Ren loves cake so we tried a slice of this orechovy dort, which I believe is a type of Czech honey walnut cake. It was good too, though the gelato is clearly the draw here.
Creme de la Creme is located in the Old Town, not too far from U Kunstatu. It’s a popular place so be prepared for a line, though it does move fairly quickly.
Creme de la Creme is a Certificate of Excellence awardee with a stellar 4.5-rating on TripAdvisor.
Creme de la Creme
Address: 12, Husova 231, Staré Město, 110 00, Czechia
Operating Hours: 11AM-10PM, Sun-Thurs / 11AM-11PM, Fri-Sat
What to Order: Gelato
Expect to Pay: About CZK 45 per scoop
9. EMA Espresso Bar
In the words of Prague’s official tourist webpage, EMA Espresso Bar is “the most popular, the busiest, and definitely one of the best espresso bars in Prague.” They’ve won a number of industry awards and are known not just for their coffee, but also for their homemade baked goods.
If you click through to Taste of Prague’s article on the best vetrnik in Prague, you’ll see that they conducted their taste test here at EMA Espresso Bar.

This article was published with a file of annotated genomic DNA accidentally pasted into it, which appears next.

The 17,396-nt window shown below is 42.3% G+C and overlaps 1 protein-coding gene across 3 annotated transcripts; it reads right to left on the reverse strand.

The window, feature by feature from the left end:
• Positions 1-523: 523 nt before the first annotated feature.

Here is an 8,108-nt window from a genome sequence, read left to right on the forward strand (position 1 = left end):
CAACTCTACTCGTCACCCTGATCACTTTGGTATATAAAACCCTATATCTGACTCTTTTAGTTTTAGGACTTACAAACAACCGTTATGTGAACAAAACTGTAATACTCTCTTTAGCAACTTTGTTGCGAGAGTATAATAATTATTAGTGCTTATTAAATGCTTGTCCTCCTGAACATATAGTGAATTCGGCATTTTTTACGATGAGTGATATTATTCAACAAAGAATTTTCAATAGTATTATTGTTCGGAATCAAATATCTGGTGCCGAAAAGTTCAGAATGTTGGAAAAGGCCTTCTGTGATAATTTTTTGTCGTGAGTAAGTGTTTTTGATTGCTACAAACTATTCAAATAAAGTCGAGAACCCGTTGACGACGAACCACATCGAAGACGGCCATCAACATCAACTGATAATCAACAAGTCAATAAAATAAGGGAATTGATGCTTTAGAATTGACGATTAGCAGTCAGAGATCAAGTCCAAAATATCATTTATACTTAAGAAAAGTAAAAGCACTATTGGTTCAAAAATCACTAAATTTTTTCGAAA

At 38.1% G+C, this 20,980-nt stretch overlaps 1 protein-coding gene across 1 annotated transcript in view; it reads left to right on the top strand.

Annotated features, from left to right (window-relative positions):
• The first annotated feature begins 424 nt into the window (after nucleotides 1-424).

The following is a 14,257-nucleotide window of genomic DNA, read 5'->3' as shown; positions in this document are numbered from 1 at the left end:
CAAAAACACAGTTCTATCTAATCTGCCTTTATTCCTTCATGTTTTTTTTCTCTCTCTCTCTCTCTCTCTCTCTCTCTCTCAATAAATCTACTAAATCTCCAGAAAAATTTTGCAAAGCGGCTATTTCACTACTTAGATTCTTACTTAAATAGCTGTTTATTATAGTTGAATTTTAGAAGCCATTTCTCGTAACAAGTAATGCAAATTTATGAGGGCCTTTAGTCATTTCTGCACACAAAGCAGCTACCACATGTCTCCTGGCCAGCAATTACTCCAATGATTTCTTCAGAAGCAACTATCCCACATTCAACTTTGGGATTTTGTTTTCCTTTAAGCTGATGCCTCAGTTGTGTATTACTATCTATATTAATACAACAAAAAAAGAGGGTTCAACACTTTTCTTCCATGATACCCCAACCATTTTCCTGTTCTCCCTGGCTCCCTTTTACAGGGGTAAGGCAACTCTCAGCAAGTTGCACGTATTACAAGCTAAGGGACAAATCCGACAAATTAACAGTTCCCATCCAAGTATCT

We had espresso, affogato, and a cinnamon roll. Their pastries are laid out on the counter so I believe what’s available changes daily. Everything was good.
EMA Espresso Bar is located in the New Town. It’s a bright space with big tables so if you need to get some work done, then this is a great place to go.
EMA Espresso Bar
Address: Na Florenci 1420/3, 110 00 Nové Město, Czechia
Operating Hours: 8AM-6PM, Mon-Fri / 10AM-6PM, Sat-Sun
What to Order: Coffee, pastries
Expect to Pay: At least CZK 50 for a cup of coffee
To help you navigate, I’ve pinned all the restaurants recommended in this guide on an interactive map. It includes a few backup restaurants as well.
As beautiful as the Old Town is, it’s also very touristy. Which is why it was important for us to do plenty of research beforehand so we wouldn’t wind up at any tourist traps.
We enjoyed a decently well-rounded and satisfying introduction to Prague food, but as always, one visit barely scratches the surface. I’m happy with the food we experienced but we did miss out on a few dishes.
The chlebicky at Bistro Sisters eluded us as did svickova, the Czech national dish of spiced sirloin steak boiled with double cream. We enjoyed bread and potato dumplings but we missed out on fruit dumplings, the non-savory version of knedliky.
If any of these dishes sound interesting to you, then you may want to seek them out as well. We will for sure on our next visit to Prague.
In any case, thanks for reading guys and have a wonderful time eating and drinking your way through Prague. Na zdravi!